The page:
Monday, October 29, 2012

Edu on Air - Visualize Google Sheets

Yesterday I had a great time presenting my fist solo Google Edu on Air Hangout on Visualizing Google Sheets. If you missed it, you can watch the video and presentation below!

Thursday, October 4, 2012

Thinking Critically About Media

Yesterday, my Master's students did an assignment that turned out to be quite fun. Based on TED Ed's The Key to Media's Hidden Codes lesson, they looked for 2 print ads in Google Images, 2 TV ads in YouTube, and 2 movie title sequences in Art of the Title.

After that, they had to identify and analize the codes they found in the different kinds of media. (click on the codes to see them change color)

Based on their subject and grade level, they wrote a lesson plan to teach their students to be critical media viewers. Here are some examples: (in Spanish)

Information, visual, and media literacies often don't have a specific subject area where they are covered. I believe it is important for educators to find "teachable moments" and help students acquire those crucial skills. In this case, to become critical media thinkers.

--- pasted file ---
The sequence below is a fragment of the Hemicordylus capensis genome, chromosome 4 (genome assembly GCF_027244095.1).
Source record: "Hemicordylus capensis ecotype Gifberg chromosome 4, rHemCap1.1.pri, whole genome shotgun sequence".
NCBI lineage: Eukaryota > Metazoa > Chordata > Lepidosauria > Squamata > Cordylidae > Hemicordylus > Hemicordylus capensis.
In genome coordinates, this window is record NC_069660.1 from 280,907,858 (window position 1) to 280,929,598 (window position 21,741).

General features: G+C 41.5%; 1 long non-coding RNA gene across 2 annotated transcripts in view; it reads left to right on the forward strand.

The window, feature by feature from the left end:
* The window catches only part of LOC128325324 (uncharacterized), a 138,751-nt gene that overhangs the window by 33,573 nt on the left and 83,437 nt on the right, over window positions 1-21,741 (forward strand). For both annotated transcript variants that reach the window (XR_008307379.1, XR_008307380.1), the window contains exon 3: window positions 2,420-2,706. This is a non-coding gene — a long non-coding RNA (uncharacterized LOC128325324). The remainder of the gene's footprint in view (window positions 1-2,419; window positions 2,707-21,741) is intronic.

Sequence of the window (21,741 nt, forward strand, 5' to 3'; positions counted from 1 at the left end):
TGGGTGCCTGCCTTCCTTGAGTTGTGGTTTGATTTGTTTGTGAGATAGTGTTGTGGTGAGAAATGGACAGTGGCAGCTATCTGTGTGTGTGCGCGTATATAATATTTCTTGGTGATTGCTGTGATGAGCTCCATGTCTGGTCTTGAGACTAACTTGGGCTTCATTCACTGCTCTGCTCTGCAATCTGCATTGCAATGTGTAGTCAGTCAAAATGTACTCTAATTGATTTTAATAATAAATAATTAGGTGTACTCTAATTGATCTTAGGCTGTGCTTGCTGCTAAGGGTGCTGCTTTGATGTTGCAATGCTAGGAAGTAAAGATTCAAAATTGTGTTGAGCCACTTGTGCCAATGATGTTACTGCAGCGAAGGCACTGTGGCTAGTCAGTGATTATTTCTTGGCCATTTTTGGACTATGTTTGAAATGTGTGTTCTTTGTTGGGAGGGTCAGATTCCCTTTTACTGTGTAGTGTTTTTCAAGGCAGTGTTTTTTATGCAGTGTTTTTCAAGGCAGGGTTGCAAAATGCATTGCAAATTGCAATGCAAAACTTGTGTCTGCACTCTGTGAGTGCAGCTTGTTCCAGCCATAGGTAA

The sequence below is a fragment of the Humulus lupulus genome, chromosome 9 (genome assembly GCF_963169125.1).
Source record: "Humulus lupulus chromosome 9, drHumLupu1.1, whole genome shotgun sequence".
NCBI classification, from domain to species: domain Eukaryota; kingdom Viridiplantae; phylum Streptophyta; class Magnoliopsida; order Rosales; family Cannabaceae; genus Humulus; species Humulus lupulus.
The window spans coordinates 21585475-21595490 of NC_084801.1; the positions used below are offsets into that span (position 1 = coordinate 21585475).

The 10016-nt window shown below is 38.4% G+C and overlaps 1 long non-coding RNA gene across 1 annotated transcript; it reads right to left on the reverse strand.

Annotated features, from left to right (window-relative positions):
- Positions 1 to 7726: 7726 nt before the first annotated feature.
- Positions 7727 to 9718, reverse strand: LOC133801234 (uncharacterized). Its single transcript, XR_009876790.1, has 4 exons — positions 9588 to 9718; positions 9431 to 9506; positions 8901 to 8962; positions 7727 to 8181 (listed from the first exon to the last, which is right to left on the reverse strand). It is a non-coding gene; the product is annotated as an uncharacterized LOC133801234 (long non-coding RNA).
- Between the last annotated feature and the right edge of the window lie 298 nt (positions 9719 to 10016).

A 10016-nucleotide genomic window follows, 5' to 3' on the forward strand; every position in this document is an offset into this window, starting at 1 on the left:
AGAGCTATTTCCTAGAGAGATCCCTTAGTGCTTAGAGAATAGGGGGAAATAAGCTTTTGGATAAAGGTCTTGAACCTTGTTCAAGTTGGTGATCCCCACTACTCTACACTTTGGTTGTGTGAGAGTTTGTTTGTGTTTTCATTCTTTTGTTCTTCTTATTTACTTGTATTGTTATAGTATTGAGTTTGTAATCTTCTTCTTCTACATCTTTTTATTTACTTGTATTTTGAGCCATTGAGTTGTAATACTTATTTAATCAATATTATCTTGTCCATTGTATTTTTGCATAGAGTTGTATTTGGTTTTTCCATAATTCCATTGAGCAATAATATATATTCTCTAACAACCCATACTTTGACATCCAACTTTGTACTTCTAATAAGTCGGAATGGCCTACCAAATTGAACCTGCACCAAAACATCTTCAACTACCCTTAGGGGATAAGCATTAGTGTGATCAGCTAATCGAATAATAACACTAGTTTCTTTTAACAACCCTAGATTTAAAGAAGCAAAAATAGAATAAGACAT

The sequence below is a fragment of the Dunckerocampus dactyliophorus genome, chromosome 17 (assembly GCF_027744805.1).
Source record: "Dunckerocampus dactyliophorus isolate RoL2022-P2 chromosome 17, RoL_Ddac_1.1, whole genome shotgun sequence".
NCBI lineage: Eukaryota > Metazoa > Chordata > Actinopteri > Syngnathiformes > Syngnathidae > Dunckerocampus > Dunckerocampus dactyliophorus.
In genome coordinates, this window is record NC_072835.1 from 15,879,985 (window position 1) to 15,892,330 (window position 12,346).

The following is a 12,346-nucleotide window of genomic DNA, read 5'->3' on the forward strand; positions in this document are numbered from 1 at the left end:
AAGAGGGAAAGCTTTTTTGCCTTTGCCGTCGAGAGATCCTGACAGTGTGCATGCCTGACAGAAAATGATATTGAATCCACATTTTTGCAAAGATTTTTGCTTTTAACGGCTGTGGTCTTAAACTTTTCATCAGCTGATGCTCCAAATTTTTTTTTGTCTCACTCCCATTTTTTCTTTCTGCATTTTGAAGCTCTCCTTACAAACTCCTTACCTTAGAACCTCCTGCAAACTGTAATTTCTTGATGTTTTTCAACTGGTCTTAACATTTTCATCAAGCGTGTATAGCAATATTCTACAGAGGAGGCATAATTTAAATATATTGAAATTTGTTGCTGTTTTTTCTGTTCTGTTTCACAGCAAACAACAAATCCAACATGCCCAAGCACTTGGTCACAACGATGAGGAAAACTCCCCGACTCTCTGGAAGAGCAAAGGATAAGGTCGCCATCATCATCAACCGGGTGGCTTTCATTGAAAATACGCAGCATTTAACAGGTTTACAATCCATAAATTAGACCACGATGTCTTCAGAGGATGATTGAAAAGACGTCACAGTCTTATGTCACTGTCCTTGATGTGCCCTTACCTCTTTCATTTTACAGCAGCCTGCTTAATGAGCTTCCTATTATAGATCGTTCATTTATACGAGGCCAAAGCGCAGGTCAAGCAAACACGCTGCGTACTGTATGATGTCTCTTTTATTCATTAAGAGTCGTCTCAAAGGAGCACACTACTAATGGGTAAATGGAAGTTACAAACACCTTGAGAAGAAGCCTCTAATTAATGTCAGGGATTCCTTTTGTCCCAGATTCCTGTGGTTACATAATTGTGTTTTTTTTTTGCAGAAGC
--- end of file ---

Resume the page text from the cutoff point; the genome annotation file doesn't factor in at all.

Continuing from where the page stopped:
Thursday, July 19, 2012

Tips for Walkthrough Observations

As an administrator, I have to do formal and informal observations. But a third way of gathering information of what is happening in classrooms is through walkthrough observations. These quick, unannounced visits usually last from 5 to 15 minutes. But watching is not enough; there are certain specific indicators you should be looking for:

  • Students attitude towards the learning. Look for student engagement, their attention and their behavior. Analyze the interaction between teacher and students, and amongst students.
  • Curriculum connection. Review if the lesson is following objective and standards previously established.
  • Instructional method. Evaluate the teaching repertoire.
  • Evidence of previous work. Look for student work hanging on the walls and bulletin boards.
  • Safety and health. Examine if the teaching and learning environment is a secure place for students.